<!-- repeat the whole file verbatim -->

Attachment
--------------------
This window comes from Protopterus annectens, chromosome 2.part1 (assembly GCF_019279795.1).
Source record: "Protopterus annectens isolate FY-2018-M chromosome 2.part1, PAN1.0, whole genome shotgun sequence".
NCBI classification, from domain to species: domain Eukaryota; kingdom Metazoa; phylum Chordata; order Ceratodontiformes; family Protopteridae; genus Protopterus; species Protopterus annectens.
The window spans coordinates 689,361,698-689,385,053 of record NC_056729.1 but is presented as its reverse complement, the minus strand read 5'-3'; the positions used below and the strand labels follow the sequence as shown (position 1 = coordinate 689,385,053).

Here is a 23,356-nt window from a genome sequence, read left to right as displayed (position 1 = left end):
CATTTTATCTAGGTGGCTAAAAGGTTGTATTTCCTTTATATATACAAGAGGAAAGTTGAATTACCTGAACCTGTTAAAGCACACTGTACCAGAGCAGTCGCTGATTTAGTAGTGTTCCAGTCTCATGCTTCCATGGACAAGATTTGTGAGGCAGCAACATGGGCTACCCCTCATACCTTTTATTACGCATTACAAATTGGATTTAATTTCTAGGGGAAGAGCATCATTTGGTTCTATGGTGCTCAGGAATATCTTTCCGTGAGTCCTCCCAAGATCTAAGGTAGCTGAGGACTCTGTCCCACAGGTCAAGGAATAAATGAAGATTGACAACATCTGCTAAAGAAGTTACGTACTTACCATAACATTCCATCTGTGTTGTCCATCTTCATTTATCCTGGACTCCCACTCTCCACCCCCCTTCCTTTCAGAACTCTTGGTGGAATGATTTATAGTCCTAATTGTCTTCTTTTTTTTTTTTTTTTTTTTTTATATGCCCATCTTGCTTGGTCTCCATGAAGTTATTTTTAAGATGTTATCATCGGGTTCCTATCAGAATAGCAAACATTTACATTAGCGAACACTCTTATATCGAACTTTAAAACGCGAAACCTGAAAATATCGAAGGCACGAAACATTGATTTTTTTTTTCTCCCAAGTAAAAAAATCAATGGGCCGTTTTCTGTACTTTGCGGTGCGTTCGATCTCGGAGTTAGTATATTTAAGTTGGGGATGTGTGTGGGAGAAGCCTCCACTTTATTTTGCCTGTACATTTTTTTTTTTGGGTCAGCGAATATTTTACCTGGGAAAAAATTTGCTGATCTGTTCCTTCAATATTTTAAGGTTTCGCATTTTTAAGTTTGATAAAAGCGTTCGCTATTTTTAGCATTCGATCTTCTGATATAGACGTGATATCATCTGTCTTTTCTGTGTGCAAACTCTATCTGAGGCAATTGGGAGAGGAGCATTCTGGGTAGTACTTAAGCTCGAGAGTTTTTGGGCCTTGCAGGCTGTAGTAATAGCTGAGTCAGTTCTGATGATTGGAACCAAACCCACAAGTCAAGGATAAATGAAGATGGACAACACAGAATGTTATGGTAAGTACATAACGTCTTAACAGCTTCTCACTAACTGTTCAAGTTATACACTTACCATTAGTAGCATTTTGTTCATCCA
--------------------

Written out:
This window comes from Protopterus annectens, chromosome 2.part1 (assembly GCF_019279795.1).
Source record: "Protopterus annectens isolate FY-2018-M chromosome 2.part1, PAN1.0, whole genome shotgun sequence".
NCBI classification, from domain to species: domain Eukaryota; kingdom Metazoa; phylum Chordata; order Ceratodontiformes; family Protopteridae; genus Protopterus; species Protopterus annectens.
The window spans coordinates 689,361,698-689,385,053 of record NC_056729.1 but is presented as its reverse complement, the minus strand read 5'-3'; the positions used below and the strand labels follow the sequence as shown (position 1 = coordinate 689,385,053).

Here is a 23,356-nt window from a genome sequence, read left to right as displayed (position 1 = left end):
CATTTTATCTAGGTGGCTAAAAGGTTGTATTTCCTTTATATATACAAGAGGAAAGTTGAATTACCTGAACCTGTTAAAGCACACTGTACCAGAGCAGTCGCTGATTTAGTAGTGTTCCAGTCTCATGCTTCCATGGACAAGATTTGTGAGGCAGCAACATGGGCTACCCCTCATACCTTTTATTACGCATTACAAATTGGATTTAATTTCTAGGGGAAGAGCATCATTTGGTTCTATGGTGCTCAGGAATATCTTTCCGTGAGTCCTCCCAAGATCTAAGGTAGCTGAGGACTCTGTCCCACAGGTCAAGGAATAAATGAAGATTGACAACATCTGCTAAAGAAGTTACGTACTTACCATAACATTCCATCTGTGTTGTCCATCTTCATTTATCCTGGACTCCCACTCTCCACCCCCCTTCCTTTCAGAACTCTTGGTGGAATGATTTATAGTCCTAATTGTCTTCTTTTTTTTTTTTTTTTTTTTTTATATGCCCATCTTGCTTGGTCTCCATGAAGTTATTTTTAAGATGTTATCATCGGGTTCCTATCAGAATAGCAAACATTTACATTAGCGAACACTCTTATATCGAACTTTAAAACGCGAAACCTGAAAATATCGAAGGCACGAAACATTGATTTTTTTTTTCTCCCAAGTAAAAAAATCAATGGGCCGTTTTCTGTACTTTGCGGTGCGTTCGATCTCGGAGTTAGTATATTTAAGTTGGGGATGTGTGTGGGAGAAGCCTCCACTTTATTTTGCCTGTACATTTTTTTTTTTGGGTCAGCGAATATTTTACCTGGGAAAAAATTTGCTGATCTGTTCCTTCAATATTTTAAGGTTTCGCATTTTTAAGTTTGATAAAAGCGTTCGCTATTTTTAGCATTCGATCTTCTGATATAGACGTGATATCATCTGTCTTTTCTGTGTGCAAACTCTATCTGAGGCAATTGGGAGAGGAGCATTCTGGGTAGTACTTAAGCTCGAGAGTTTTTGGGCCTTGCAGGCTGTAGTAATAGCTGAGTCAGTTCTGATGATTGGAACCAAACCCACAAGTCAAGGATAAATGAAGATGGACAACACAGAATGTTATGGTAAGTACATAACGTCTTAACAGCTTCTCACTAACTGTTCAAGTTATACACTTACCATTAGTAGCATTTTGTTCATCCA